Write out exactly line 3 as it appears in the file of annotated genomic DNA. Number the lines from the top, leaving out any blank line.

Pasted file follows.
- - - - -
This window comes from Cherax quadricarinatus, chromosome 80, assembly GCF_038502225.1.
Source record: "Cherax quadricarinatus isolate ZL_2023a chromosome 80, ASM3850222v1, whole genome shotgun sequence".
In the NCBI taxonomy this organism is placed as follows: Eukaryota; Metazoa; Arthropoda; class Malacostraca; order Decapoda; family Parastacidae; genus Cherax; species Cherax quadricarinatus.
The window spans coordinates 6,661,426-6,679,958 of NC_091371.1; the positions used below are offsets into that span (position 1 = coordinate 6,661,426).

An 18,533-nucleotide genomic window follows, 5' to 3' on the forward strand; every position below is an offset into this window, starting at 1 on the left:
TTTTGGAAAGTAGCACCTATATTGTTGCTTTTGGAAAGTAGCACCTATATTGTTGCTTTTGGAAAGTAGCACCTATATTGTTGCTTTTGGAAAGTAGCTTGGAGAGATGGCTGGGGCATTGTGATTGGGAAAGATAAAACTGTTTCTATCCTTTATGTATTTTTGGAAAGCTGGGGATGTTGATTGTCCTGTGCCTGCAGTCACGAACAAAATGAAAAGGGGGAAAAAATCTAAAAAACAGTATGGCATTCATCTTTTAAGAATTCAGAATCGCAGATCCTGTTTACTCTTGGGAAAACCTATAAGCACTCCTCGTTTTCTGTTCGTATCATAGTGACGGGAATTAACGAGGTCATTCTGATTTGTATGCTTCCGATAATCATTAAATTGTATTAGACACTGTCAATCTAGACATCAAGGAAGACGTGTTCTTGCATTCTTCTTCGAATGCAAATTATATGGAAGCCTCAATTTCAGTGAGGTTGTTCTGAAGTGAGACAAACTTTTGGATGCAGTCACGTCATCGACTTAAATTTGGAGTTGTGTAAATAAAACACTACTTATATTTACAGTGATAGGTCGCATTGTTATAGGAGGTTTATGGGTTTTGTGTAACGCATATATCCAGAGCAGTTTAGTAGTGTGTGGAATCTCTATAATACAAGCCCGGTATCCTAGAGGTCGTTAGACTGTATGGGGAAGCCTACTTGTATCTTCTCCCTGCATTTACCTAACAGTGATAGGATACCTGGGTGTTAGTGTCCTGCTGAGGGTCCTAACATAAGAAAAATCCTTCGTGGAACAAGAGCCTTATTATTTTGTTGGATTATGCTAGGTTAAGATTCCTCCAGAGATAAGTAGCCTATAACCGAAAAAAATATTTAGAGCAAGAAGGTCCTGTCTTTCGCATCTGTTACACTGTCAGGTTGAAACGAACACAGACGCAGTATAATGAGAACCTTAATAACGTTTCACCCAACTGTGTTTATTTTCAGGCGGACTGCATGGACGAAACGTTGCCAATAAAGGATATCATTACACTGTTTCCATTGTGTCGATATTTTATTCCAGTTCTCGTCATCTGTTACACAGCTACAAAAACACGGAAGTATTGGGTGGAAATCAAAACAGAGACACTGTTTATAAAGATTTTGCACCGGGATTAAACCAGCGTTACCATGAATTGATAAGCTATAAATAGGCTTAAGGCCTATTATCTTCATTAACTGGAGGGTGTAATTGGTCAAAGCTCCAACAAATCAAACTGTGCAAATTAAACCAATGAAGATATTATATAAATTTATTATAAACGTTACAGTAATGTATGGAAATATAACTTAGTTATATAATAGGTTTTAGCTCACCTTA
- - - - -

In the NCBI taxonomy this organism is placed as follows: Eukaryota; Metazoa; Arthropoda; class Malacostraca; order Decapoda; family Parastacidae; genus Cherax; species Cherax quadricarinatus.